Latest bill for legalization of medical marijuana passes State House, continues on to Senate

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State House looks at legalizing medical marijuana_33296846-159532
Senate Bill 3 advocates for the legalization of medical marijuana use in Pennsylvania: it passed the State House late Wednesday evening, and is now moving back to the Senate for final approval.
The Senate is back in session Monday March 21, and is expected to take up the amended legislation upon their return, sending the bill to Governor Tom Wolf, who has said he will sign it into law.
Senate Bill 3 will allow for state-trained doctors to prescribe medical marijuana to patients, who must carry a state-issued card.
According to, the medical marijuana bill will allow for the treatment of 16 different medical conditions including PTSD, cancer, seizures, HIV/AIDS, Multiple Sclerosis and some neurological disorders.
From the office of State Senator Sean Wiley (D-49), a summary of Senate Bill 3:
“The legislation as amended establishes a system of growers, processors and dispensaries. Fifty dispensaries would be allowed to have up to three separate locations, meaning potentially 150 places where patients could obtain medical marijuana. There are local zoning implications for dispensaries and dispensaries cannot be located within 1000 feet of schools or daycares.
A 5% tax on growers and processors would be directed to a state account called the Medical Marijuana Program Fund. The fund would help provide research money for universities and hospitals and offset costs for those patients who can’t afford medical marijuana. 6% surcharge on price from grower or processor to dispenser goes to Department of State.

The Department of Health and an advisory board would oversee the program, including creating regions so patients would have access to the drug. The board would, among other tasks, determine whether to expand or reduce the number of dispensaries and the list of applicable medical conditions. Board consists of 15 members, 7 permanent members & 8 appointed by the legislature & Governor. Permanents = Secy of Health, PSP Commissioner, State Board of Pharmacy Chair, Commish of Bureau of Professional & Occupational Affairs, Physician General, Pres of PA Chiefs of Police Assoc & Pres of District Attorney’s Assoc.
Under the amendment, a “serious medical condition” includes cancer, epilepsy, intractable seizures, amyotrophic lateral sclerosis (ALS), Parkinson’s disease, multiple sclerosis, post-traumatic stress disorder, HIV/AIDS, glaucoma, severe chronic and intractable pain of neuropathic origin, inflammatory bowel disease, neuropathies, Huntington’s disease and Autism.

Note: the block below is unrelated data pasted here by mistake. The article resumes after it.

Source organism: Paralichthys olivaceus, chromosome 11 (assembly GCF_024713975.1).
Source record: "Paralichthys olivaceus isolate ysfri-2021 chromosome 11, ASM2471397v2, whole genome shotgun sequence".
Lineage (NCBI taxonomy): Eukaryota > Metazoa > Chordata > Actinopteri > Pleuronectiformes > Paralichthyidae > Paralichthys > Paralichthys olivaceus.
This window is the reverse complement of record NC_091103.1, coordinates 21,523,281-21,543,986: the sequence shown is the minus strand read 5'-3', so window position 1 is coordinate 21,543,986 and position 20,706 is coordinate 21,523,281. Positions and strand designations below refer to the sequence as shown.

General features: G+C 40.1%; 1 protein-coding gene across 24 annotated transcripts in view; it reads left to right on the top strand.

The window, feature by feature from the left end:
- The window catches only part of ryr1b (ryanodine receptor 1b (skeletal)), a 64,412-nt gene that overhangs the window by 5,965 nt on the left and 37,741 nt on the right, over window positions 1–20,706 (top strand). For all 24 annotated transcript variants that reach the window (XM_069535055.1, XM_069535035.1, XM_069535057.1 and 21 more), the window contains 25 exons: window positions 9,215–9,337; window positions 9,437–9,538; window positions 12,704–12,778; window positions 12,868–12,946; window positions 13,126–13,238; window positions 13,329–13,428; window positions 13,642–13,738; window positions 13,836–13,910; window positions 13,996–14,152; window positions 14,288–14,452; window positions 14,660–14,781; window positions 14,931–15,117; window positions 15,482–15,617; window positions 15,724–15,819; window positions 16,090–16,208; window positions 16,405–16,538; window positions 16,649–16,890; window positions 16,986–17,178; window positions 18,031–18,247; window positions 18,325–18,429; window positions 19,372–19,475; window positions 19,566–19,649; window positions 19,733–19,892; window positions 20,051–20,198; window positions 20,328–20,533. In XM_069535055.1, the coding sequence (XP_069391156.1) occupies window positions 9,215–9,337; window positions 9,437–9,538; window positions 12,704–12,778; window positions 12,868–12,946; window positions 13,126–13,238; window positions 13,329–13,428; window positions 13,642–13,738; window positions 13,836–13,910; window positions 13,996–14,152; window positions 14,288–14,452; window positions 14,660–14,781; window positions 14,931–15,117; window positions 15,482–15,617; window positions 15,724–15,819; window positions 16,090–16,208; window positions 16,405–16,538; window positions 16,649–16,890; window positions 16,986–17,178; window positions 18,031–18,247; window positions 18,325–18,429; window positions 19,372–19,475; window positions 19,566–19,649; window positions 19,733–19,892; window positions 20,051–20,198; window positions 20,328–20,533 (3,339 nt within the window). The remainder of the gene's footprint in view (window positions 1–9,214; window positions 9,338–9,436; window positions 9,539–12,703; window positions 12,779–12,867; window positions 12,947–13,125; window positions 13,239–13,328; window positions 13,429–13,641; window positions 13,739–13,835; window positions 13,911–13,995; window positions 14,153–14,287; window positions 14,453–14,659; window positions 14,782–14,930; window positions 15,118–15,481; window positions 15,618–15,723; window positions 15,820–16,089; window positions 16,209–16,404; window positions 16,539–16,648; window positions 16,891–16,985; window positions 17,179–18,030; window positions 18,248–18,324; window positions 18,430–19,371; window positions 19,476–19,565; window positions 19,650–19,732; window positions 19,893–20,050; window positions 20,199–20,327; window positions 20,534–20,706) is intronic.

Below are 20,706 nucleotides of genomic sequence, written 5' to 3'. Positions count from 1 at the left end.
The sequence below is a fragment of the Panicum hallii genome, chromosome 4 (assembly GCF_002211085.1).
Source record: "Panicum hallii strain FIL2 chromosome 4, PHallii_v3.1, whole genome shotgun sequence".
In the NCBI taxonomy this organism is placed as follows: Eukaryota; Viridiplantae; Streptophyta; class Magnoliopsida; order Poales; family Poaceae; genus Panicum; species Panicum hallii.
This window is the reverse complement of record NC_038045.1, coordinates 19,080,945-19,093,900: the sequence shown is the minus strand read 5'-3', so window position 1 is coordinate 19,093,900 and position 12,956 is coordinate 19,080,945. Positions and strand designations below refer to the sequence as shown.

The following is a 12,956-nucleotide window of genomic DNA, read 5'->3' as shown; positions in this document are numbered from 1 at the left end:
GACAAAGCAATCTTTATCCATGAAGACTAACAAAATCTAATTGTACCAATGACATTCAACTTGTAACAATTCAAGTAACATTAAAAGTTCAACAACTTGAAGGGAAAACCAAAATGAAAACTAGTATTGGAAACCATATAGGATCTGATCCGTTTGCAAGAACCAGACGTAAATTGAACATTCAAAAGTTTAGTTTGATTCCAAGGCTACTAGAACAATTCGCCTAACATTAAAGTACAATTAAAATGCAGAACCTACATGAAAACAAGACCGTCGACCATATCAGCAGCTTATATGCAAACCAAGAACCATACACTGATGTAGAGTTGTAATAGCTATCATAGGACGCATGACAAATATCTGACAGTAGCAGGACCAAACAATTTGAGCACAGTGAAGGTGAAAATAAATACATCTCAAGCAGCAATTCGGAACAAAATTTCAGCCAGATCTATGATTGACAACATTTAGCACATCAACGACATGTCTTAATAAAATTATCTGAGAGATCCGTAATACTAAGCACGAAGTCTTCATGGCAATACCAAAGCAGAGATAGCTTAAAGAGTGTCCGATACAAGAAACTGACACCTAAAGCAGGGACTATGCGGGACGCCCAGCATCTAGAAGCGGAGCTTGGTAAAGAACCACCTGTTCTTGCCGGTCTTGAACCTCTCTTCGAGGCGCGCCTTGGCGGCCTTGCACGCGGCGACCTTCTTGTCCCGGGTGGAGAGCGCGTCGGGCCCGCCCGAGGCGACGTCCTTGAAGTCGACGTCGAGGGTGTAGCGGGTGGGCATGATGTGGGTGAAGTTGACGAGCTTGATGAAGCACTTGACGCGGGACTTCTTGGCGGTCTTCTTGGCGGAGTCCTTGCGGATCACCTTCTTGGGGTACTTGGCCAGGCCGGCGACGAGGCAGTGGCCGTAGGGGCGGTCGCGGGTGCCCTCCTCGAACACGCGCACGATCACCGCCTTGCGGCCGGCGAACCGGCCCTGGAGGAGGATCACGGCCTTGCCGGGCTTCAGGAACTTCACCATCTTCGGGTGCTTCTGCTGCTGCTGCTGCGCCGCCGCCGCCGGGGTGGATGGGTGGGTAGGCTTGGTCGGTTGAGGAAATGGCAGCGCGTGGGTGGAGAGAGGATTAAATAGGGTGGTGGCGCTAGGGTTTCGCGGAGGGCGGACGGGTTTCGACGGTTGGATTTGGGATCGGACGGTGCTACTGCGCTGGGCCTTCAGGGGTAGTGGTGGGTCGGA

Another amendment removed a provision that capped individual doses to no more than 10 percent tetrahydrocannabinol (THC), the psychoactive component in marijuana — leaving dosage amounts to physicians.

MDs and DOs can register with the Dept. of Health to become a “practitioner” who can in turn certify patients to use medicinal marijuana (MM). 

  • Under the bill, MM = oils, ointments, tinctures, liquids, gels, pills or similar substances.  Bans exist on smoking MM. The bill does allow the mixing of MM into food by patient, but cannot be commercially prepared as edible.  Vapor is approved for cancer, seizures or PTSD only and only on Board authorized equipment.
  • Licensing fees = $50k + $5k annual renewal for growers, processors and dispensers.
  • Fiscal Impact = revenue into MM Program Fund for 2016-2017 estimated at $7 million.
  • Revenue from grower/processor fee estimated at $5.25 million.
  • Revenue from dispensaries estimated at $1.75 million

A statement from Sen. Sean Wiley is below:

“I say this frequently: Pennsylvania is changing.  I am incredibly fortunate to be a part of history making by allowing access to life-saving treatment for people across this Commonwealth,” said Sen. Wiley. “It is important for Pennsylvanians to know what this is and what it is not.  This is an avenue to address medical conditions, not government subsidized recreation. I credit my colleagues Senator Mike Folmer and Senator Daylin Leach for continuing to push to make this a reality in Pennsylvania and families here locally like the O’Neills, the Stones and the Treibers who advocate for compassionate use so that other loved ones don’t needlessly suffer as their loved ones did.”

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